“People want to know, what do you call me – ‘are you still mayor, or are you not mayor’?”
In this way, Patricia de Lille began a breakfast event on Wednesday by addressing the elephant in the room.
The question was indeed begging to be asked. Throughout the event – organised by the Cape Times– De Lille was referred to as “mayor”.
Online marketing for the event continued to refer to De Lille as “Executive Mayor of Cape Town”, while the Cape Timesratcheted up the confusion by advertising it on its Facebook page shortly before the start time as a breakfast with “axed premier” De Lille. Axed she may be; premier she was not.
De Lille suggested that a way around the problem of her status was to simply address her by her name.
“At least I have my name still: Patricia de Lille. So you can call me Patricia de Lille.”
By way of clarifying the events around her, De Lille explained: “There is currently a political impasse in the City (of Cape Town council). The DA has terminated my political membership of the party.”
But, she stressed, in order for anyone to replace her as mayor, the position needs to be declared vacant by the Independent Electoral Commission. This has not yet been done, and De Lille is heading to court on Friday to interdict this step.
That didn’t stop Deputy Mayor Ian Neilson announcing on Monday that he was holding “all the authority of the mayoral seat”, with he and Council Speaker Dirk Smit now the supreme political authorities in the City of Cape Town.
De Lille has also reportedly been told that she needs to vacate her mayoral office and return any city property.
Yet at the Cape Times event on Wednesday morning, which was set up as a platform for De Lille to discuss the spatial transformation of Cape Town, De Lille proceeded to discuss city policy as if her mayoral chain was not anywhere close to being yanked from her neck.
Taking the audience through the city’s plans for social housing, training, and the extension of transport routes, De Lille repeatedly used the words “we” and our” to outline policy – both past and future.
De Lille attended the breakfast event in the company of DA councillor Brett Herron, advertising the fact that she still retains allies in these fraught times.
Evidence of another form of comradeship was found in a Wednesday morning statement from Archbishop Emeritus Desmond Tutu, who said: “Leah and I are very sad that Patricia De Lille’s services will be lost to the City of Cape Town. Although she represented a particular political party, she played an important role as a unifier in a society still bearing the scars of its divided past.”
But some of De Lille’s most vocal friends at the moment are within the ranks of other political parties.
At a press conference called by the Western Cape ANC on Wednesday, representatives of both the provincial and national ANC lashed out at the DA’s treatment of De Lille.
“The lengths to which the DA has gone to get rid of Mayor de Lille has shown up the party for what it really is: a racist and elitist party which aims to protect white privilege at the expense of Africans, coloureds and Indians,” acting provincial secretary Faiez Jacobs told journalists.
The ANC’s occasionally puzzling statement on the matter seemed to assume that the DA had utilised its newly-adopted recall clause to axe De Lille.
“As the ANC we have asked our councillors and councillors of other parties to reject the De Lille clause from being ratified,” Jacobs said.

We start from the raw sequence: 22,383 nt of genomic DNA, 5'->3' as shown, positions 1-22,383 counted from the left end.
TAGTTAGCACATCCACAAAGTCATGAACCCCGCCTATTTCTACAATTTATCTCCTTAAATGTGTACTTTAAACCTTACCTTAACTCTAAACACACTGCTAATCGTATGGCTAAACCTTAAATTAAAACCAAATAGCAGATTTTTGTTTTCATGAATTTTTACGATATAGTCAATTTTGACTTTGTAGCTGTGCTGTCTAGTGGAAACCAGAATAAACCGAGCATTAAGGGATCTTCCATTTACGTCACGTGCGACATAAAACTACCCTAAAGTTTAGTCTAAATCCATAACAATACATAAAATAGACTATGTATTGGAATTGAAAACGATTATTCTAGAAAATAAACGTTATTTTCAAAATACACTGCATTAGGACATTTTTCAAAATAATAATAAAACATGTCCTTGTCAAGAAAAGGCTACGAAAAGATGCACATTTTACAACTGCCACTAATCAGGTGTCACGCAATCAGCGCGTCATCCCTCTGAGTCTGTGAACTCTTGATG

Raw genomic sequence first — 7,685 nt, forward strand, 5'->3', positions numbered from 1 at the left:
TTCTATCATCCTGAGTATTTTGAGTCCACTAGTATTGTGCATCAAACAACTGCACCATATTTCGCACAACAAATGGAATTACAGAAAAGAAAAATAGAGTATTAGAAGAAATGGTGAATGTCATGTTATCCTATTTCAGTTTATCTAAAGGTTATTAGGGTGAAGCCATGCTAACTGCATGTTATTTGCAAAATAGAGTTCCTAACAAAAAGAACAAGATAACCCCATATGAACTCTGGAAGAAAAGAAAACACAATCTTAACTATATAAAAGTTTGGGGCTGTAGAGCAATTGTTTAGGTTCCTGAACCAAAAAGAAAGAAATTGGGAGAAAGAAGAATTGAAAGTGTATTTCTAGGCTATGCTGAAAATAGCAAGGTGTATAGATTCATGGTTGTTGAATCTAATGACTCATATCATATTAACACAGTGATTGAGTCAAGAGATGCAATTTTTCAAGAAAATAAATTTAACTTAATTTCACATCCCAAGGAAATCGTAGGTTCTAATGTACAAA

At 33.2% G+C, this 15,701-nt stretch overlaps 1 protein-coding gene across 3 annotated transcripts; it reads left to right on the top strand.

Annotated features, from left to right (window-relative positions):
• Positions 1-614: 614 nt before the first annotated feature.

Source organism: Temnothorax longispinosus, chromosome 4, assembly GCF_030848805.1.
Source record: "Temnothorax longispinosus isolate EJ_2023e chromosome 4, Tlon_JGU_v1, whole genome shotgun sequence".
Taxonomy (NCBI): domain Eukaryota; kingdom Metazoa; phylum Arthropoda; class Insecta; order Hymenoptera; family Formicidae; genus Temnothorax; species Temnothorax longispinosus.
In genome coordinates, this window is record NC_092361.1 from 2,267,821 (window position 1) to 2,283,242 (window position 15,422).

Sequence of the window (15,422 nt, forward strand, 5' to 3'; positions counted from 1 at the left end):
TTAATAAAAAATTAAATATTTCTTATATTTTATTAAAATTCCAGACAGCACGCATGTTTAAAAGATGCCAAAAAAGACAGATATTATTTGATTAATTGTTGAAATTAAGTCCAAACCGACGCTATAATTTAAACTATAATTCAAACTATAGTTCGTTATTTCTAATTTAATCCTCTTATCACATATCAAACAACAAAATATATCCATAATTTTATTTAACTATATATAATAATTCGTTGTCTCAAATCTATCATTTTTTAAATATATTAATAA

When it was pointed out that the DA’s ousting of De Lille was not, in the end, accomplished via the recall clause, the ANC’s Western Cape elections head Ebrahim Rasool dismissed this as an irrelevant technicality.
“There is an unconstitutional takeover and capture of the City of Cape Town by a factionalised if not racialised cabal,” said Rasool, adding that the ANC would support De Lille’s interdict to prevent this.
The ANC threatened the DA with retaliatory action on a number of fronts.
Jacobs said that the provincial leadership would be petitioning national government to put the City of Cape Town under administration, citing the city’s possible failure to pass the budget due to divisions, and instability in the (apparently now defunct) mayoral committee.
Former ANC spokesperson Zizi Kodwa, on hand to represent the national party leadership, reminded journalists that the ANC had not hesitated to take such action in the past when it came to its own municipalities.
“It is not an exaggeration that the wheels are coming off,” Kodwa said.
Rasool suggested that DA leader Mmusi Maimane “effectively made the case for administration when he came in to act as mayor and municipal manager through the water crisis”.
ANC caucus leader Xolani Sotashe, meanwhile, threatened individual action against Maimane.
He said that Maimane’s interference with the business of the Cape Town City Council had resulted in Maimane’s gaining access to confidential information about council business. Sotashe clarified to Daily Maverick that he was referring to the Bowman Gilfillan report into allegations of corruption and wrongdoing by city officials.
As a result of Maimane having allegedly overstepped the mark in this way, Sotashe said: “The ANC must consider opening a case against Mmusi Maimane.”
Yet despite the ANC’s newfound fervour for De Lille, the leaders sought to make it clear that they were not wooing her to join their party.
“We are not in the business of enticing anyone to the ANC,” said Rasool, while Kodwa denied that any talks were happening between De Lille and the ANC.
It’s already been a long week in Western Cape politics – and it’s only halfway over. DM